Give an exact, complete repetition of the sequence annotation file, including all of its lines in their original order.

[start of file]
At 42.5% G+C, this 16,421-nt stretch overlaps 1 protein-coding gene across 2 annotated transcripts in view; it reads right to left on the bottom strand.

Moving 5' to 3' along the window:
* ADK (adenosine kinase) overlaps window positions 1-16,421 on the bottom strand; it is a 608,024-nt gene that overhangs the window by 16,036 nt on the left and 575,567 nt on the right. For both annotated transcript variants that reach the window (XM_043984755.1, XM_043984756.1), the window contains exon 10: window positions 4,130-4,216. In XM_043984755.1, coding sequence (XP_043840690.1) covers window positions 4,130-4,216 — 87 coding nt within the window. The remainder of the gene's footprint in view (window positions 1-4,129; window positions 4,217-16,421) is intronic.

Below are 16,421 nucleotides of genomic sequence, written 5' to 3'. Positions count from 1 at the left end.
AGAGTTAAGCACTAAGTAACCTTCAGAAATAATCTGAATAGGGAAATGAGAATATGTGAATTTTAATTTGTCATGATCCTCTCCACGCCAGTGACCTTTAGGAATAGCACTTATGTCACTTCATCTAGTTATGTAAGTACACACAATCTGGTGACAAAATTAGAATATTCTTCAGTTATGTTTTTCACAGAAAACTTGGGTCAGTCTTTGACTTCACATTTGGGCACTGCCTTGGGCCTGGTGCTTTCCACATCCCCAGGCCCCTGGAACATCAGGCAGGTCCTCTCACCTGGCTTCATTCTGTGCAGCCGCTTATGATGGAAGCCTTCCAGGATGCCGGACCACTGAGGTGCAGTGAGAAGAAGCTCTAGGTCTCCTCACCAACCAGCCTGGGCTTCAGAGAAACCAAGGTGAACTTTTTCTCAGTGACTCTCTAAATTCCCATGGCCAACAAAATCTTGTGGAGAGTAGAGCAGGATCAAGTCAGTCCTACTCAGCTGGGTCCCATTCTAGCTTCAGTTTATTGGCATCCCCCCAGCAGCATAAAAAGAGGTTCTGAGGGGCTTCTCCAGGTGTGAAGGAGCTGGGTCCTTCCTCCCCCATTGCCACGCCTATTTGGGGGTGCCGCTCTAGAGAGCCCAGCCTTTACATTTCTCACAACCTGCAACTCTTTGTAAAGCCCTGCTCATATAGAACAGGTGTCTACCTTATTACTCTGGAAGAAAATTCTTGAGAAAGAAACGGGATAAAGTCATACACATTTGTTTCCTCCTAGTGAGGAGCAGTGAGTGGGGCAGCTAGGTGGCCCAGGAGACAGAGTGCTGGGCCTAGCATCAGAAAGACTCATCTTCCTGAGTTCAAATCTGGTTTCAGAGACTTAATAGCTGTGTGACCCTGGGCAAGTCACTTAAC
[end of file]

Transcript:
At 42.5% G+C, this 16,421-nt stretch overlaps 1 protein-coding gene across 2 annotated transcripts in view; it reads right to left on the bottom strand.

Moving 5' to 3' along the window:
* ADK (adenosine kinase) overlaps window positions 1-16,421 on the bottom strand; it is a 608,024-nt gene that overhangs the window by 16,036 nt on the left and 575,567 nt on the right. For both annotated transcript variants that reach the window (XM_043984755.1, XM_043984756.1), the window contains exon 10: window positions 4,130-4,216. In XM_043984755.1, coding sequence (XP_043840690.1) covers window positions 4,130-4,216 — 87 coding nt within the window. The remainder of the gene's footprint in view (window positions 1-4,129; window positions 4,217-16,421) is intronic.

Below are 16,421 nucleotides of genomic sequence, written 5' to 3'. Positions count from 1 at the left end.
AGAGTTAAGCACTAAGTAACCTTCAGAAATAATCTGAATAGGGAAATGAGAATATGTGAATTTTAATTTGTCATGATCCTCTCCACGCCAGTGACCTTTAGGAATAGCACTTATGTCACTTCATCTAGTTATGTAAGTACACACAATCTGGTGACAAAATTAGAATATTCTTCAGTTATGTTTTTCACAGAAAACTTGGGTCAGTCTTTGACTTCACATTTGGGCACTGCCTTGGGCCTGGTGCTTTCCACATCCCCAGGCCCCTGGAACATCAGGCAGGTCCTCTCACCTGGCTTCATTCTGTGCAGCCGCTTATGATGGAAGCCTTCCAGGATGCCGGACCACTGAGGTGCAGTGAGAAGAAGCTCTAGGTCTCCTCACCAACCAGCCTGGGCTTCAGAGAAACCAAGGTGAACTTTTTCTCAGTGACTCTCTAAATTCCCATGGCCAACAAAATCTTGTGGAGAGTAGAGCAGGATCAAGTCAGTCCTACTCAGCTGGGTCCCATTCTAGCTTCAGTTTATTGGCATCCCCCCAGCAGCATAAAAAGAGGTTCTGAGGGGCTTCTCCAGGTGTGAAGGAGCTGGGTCCTTCCTCCCCCATTGCCACGCCTATTTGGGGGTGCCGCTCTAGAGAGCCCAGCCTTTACATTTCTCACAACCTGCAACTCTTTGTAAAGCCCTGCTCATATAGAACAGGTGTCTACCTTATTACTCTGGAAGAAAATTCTTGAGAAAGAAACGGGATAAAGTCATACACATTTGTTTCCTCCTAGTGAGGAGCAGTGAGTGGGGCAGCTAGGTGGCCCAGGAGACAGAGTGCTGGGCCTAGCATCAGAAAGACTCATCTTCCTGAGTTCAAATCTGGTTTCAGAGACTTAATAGCTGTGTGACCCTGGGCAAGTCACTTAAC